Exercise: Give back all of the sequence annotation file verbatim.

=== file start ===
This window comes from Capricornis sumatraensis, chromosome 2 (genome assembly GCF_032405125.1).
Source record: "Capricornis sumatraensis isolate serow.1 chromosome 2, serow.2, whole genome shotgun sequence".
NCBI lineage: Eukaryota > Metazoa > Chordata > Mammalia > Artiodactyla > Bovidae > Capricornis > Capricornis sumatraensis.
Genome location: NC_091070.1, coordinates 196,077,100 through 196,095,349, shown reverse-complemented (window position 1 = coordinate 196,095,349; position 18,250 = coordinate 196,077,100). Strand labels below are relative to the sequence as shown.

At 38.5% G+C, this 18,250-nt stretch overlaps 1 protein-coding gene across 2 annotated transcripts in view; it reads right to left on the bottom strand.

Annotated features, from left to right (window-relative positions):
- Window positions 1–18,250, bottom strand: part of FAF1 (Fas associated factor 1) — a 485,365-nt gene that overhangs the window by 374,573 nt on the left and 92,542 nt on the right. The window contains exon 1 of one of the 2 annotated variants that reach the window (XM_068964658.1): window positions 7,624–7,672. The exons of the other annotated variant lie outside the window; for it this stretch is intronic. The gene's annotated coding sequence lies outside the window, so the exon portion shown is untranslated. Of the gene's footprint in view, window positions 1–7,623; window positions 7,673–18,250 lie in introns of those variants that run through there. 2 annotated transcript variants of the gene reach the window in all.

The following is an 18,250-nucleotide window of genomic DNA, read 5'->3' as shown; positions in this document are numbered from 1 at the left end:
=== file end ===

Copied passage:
This window comes from Capricornis sumatraensis, chromosome 2 (genome assembly GCF_032405125.1).
Source record: "Capricornis sumatraensis isolate serow.1 chromosome 2, serow.2, whole genome shotgun sequence".
NCBI lineage: Eukaryota > Metazoa > Chordata > Mammalia > Artiodactyla > Bovidae > Capricornis > Capricornis sumatraensis.
Genome location: NC_091070.1, coordinates 196,077,100 through 196,095,349, shown reverse-complemented (window position 1 = coordinate 196,095,349; position 18,250 = coordinate 196,077,100). Strand labels below are relative to the sequence as shown.

At 38.5% G+C, this 18,250-nt stretch overlaps 1 protein-coding gene across 2 annotated transcripts in view; it reads right to left on the bottom strand.

Annotated features, from left to right (window-relative positions):
- Window positions 1–18,250, bottom strand: part of FAF1 (Fas associated factor 1) — a 485,365-nt gene that overhangs the window by 374,573 nt on the left and 92,542 nt on the right. The window contains exon 1 of one of the 2 annotated variants that reach the window (XM_068964658.1): window positions 7,624–7,672. The exons of the other annotated variant lie outside the window; for it this stretch is intronic. The gene's annotated coding sequence lies outside the window, so the exon portion shown is untranslated. Of the gene's footprint in view, window positions 1–7,623; window positions 7,673–18,250 lie in introns of those variants that run through there. 2 annotated transcript variants of the gene reach the window in all.

The following is an 18,250-nucleotide window of genomic DNA, read 5'->3' as shown; positions in this document are numbered from 1 at the left end: